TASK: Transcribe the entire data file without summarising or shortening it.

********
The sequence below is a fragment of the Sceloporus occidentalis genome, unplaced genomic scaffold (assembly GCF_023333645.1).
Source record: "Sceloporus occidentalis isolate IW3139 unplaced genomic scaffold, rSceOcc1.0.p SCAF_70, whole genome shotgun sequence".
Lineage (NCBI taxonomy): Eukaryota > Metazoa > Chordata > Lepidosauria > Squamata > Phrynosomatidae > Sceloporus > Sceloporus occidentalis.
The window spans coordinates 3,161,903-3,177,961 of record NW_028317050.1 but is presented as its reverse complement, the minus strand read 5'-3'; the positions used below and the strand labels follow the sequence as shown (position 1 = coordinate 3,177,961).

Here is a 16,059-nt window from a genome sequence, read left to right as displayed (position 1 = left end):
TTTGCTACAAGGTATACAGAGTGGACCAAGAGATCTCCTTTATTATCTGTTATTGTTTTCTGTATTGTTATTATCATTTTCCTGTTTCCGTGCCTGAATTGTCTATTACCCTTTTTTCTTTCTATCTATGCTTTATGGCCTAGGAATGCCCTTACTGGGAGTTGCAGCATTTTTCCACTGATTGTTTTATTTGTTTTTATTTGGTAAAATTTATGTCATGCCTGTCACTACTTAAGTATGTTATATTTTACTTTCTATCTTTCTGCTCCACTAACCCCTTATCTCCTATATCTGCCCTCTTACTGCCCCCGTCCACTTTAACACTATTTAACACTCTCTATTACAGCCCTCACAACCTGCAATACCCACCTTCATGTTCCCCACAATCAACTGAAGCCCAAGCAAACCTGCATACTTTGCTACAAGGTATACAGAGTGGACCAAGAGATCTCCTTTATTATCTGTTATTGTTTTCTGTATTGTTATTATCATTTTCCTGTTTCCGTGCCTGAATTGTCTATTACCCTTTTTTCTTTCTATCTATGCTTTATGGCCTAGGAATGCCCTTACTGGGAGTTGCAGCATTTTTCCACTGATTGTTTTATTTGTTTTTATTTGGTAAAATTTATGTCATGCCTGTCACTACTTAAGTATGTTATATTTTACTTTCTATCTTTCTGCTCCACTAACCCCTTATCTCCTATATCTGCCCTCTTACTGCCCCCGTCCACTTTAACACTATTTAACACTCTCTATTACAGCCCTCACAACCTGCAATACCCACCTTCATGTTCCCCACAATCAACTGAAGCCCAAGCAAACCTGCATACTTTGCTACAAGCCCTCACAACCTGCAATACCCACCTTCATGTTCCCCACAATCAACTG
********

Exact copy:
The sequence below is a fragment of the Sceloporus occidentalis genome, unplaced genomic scaffold (assembly GCF_023333645.1).
Source record: "Sceloporus occidentalis isolate IW3139 unplaced genomic scaffold, rSceOcc1.0.p SCAF_70, whole genome shotgun sequence".
Lineage (NCBI taxonomy): Eukaryota > Metazoa > Chordata > Lepidosauria > Squamata > Phrynosomatidae > Sceloporus > Sceloporus occidentalis.
The window spans coordinates 3,161,903-3,177,961 of record NW_028317050.1 but is presented as its reverse complement, the minus strand read 5'-3'; the positions used below and the strand labels follow the sequence as shown (position 1 = coordinate 3,177,961).

Here is a 16,059-nt window from a genome sequence, read left to right as displayed (position 1 = left end):
TTTGCTACAAGGTATACAGAGTGGACCAAGAGATCTCCTTTATTATCTGTTATTGTTTTCTGTATTGTTATTATCATTTTCCTGTTTCCGTGCCTGAATTGTCTATTACCCTTTTTTCTTTCTATCTATGCTTTATGGCCTAGGAATGCCCTTACTGGGAGTTGCAGCATTTTTCCACTGATTGTTTTATTTGTTTTTATTTGGTAAAATTTATGTCATGCCTGTCACTACTTAAGTATGTTATATTTTACTTTCTATCTTTCTGCTCCACTAACCCCTTATCTCCTATATCTGCCCTCTTACTGCCCCCGTCCACTTTAACACTATTTAACACTCTCTATTACAGCCCTCACAACCTGCAATACCCACCTTCATGTTCCCCACAATCAACTGAAGCCCAAGCAAACCTGCATACTTTGCTACAAGGTATACAGAGTGGACCAAGAGATCTCCTTTATTATCTGTTATTGTTTTCTGTATTGTTATTATCATTTTCCTGTTTCCGTGCCTGAATTGTCTATTACCCTTTTTTCTTTCTATCTATGCTTTATGGCCTAGGAATGCCCTTACTGGGAGTTGCAGCATTTTTCCACTGATTGTTTTATTTGTTTTTATTTGGTAAAATTTATGTCATGCCTGTCACTACTTAAGTATGTTATATTTTACTTTCTATCTTTCTGCTCCACTAACCCCTTATCTCCTATATCTGCCCTCTTACTGCCCCCGTCCACTTTAACACTATTTAACACTCTCTATTACAGCCCTCACAACCTGCAATACCCACCTTCATGTTCCCCACAATCAACTGAAGCCCAAGCAAACCTGCATACTTTGCTACAAGCCCTCACAACCTGCAATACCCACCTTCATGTTCCCCACAATCAACTG